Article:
Government should run Singapore's public transport system: Kishore Mahbubani

Professor Kishore Mahbubani said Singapore's public transport woes are a result of privatising bus, train and taxi networks.
Professor Kishore Mahbubani said Singapore's public transport woes are a result of privatising bus, train and taxi networks.PHOTO: ST FILE

SINGAPORE - Singapore's public transport system should be de-privatised and be managed by the government instead of private operators, according to a prominent academic.

Professor Kishore Mahbubani, the Dean of the Lee Kuan Yew School of Public Policy, said Singapore's public transport woes are a result of privatising bus, train and taxi networks.

Singapore should not "remain a prisoner of old economic ideas", said Prof Mahbubani, who was speaking on Thursday (Oct 29) at the Singapore Economic Policy Forum organised by the Economics Society of Singapore.

Private corporations are judged on the basis of quarterly results and have less of an incentive to spend on long term maintenance, he added.

"Have we learnt from our mistakes and are we prepared to move ahead?" said Prof Mahbubani, adding that privatisation "has been taken too far" and Singapore should have the "political courage" to make changes to the system given its shortcomings.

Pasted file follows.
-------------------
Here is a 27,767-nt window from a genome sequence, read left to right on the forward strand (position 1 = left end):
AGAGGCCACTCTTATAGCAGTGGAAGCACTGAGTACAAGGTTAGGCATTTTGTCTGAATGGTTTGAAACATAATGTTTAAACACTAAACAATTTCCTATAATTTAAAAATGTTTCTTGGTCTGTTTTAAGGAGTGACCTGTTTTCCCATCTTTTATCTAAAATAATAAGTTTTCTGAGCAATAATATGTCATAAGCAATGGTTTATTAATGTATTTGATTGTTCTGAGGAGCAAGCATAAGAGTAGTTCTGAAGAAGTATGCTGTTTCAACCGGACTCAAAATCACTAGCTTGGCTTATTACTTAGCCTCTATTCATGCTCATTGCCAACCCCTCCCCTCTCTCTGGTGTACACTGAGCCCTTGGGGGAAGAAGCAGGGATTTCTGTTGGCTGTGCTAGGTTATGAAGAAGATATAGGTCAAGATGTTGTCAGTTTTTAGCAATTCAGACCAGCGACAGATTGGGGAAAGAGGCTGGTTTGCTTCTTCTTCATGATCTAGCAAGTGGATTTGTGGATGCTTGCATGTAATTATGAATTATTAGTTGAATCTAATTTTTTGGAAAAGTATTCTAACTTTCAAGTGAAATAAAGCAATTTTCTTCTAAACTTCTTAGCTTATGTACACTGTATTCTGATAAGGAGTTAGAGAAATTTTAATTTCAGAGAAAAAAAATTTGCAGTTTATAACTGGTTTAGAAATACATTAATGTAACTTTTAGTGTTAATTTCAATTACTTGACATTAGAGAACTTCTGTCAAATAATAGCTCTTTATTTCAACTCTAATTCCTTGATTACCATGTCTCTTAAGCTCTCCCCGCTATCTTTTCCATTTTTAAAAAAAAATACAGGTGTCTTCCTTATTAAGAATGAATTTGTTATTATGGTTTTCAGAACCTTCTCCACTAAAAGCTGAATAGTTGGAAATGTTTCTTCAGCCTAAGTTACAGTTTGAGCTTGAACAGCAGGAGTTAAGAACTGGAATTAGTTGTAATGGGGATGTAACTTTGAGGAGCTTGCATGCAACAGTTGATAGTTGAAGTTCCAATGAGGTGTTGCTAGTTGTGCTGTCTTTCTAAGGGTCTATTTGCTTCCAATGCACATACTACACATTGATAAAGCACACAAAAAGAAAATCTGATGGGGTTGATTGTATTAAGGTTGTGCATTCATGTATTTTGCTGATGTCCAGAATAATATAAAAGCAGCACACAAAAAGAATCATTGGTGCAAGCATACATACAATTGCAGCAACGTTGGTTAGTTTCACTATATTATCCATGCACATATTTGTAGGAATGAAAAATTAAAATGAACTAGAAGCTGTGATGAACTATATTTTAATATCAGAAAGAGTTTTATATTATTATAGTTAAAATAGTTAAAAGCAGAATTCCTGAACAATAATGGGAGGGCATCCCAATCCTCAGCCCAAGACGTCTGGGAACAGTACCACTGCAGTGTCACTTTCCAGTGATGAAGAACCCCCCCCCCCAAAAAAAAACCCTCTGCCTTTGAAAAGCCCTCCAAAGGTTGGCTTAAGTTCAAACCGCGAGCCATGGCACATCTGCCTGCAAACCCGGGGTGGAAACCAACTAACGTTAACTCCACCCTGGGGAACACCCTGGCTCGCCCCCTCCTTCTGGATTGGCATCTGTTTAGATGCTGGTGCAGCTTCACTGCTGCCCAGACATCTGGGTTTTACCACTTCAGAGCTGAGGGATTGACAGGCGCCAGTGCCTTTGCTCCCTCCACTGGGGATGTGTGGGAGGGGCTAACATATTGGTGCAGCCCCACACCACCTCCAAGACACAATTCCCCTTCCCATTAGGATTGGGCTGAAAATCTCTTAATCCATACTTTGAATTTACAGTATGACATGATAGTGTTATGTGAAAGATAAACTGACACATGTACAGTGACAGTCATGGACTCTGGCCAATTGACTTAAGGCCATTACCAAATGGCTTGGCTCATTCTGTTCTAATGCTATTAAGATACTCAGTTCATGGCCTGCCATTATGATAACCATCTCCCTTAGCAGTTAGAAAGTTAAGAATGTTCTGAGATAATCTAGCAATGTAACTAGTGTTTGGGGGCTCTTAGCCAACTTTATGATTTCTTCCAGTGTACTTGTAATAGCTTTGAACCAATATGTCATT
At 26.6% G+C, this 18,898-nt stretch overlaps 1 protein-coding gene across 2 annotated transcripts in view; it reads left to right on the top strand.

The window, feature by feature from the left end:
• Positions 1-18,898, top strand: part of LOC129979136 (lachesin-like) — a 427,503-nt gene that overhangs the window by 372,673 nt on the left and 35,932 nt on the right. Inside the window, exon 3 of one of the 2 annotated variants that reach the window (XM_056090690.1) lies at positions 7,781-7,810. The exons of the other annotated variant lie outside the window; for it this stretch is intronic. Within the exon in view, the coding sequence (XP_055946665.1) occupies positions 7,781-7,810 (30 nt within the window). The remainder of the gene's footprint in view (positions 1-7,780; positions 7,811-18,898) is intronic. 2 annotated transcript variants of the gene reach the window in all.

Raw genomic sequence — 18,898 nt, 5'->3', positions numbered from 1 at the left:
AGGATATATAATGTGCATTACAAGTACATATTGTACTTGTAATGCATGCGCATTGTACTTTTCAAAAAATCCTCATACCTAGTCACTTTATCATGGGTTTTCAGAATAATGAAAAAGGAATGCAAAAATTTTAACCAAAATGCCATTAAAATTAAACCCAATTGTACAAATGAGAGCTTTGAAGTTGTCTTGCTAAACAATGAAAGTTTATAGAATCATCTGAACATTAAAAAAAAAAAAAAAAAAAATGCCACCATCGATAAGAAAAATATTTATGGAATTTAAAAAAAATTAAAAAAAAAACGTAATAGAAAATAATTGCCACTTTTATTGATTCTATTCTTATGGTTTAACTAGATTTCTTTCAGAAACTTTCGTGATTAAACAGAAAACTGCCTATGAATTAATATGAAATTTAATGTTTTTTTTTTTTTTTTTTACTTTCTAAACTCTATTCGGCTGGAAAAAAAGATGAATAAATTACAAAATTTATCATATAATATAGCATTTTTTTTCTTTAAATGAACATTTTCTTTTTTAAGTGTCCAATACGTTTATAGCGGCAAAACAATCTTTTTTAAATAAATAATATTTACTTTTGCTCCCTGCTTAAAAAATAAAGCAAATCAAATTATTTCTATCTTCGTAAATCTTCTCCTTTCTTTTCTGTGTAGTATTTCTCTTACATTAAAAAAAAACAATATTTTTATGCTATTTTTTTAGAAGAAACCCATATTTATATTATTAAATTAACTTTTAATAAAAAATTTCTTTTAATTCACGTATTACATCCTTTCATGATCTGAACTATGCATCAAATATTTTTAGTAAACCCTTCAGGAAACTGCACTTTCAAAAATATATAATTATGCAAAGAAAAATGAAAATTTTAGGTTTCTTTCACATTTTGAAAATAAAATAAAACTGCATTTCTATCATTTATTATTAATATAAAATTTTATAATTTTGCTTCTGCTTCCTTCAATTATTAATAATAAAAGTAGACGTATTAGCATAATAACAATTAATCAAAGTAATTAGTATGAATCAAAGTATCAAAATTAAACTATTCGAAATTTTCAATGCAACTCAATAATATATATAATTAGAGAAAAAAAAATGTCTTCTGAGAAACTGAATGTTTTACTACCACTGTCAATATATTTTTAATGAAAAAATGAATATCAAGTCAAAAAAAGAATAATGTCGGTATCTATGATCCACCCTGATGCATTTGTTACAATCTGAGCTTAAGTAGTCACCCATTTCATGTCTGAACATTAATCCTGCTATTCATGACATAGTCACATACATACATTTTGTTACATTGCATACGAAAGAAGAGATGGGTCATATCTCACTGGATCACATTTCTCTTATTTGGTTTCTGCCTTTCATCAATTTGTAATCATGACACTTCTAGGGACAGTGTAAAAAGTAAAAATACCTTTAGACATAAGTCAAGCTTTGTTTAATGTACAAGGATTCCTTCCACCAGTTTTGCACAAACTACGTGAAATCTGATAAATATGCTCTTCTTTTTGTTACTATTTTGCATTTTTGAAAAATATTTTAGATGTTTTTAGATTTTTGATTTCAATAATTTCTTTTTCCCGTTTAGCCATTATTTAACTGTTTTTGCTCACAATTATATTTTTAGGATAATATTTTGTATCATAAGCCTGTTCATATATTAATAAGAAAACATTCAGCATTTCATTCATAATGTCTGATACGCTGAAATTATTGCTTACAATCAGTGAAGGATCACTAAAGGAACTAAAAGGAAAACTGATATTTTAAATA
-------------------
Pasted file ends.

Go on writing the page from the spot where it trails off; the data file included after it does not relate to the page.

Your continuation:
This is one of the three key challenges Prof Mahbubani said Singapore faces in the coming decades.

Another challenge involves navigating the "biggest geopolitical contest in human history" between the United States and China.

"The country that is the most vulnerable to US-China competition is Singapore," he said, noting that the Republic has close economic and cultural ties with both superpowers.

Though most Singaporeans do not discuss this, they "should be acutely aware of this as it will provide an existential challenge to Singapore" and also provide opportunities for deeper collaboration, such as the Trans-Pacific Partnership.

The professor also pointed to the Asean economic grouping as being of vital strategic importance to Singapore's long-term survival.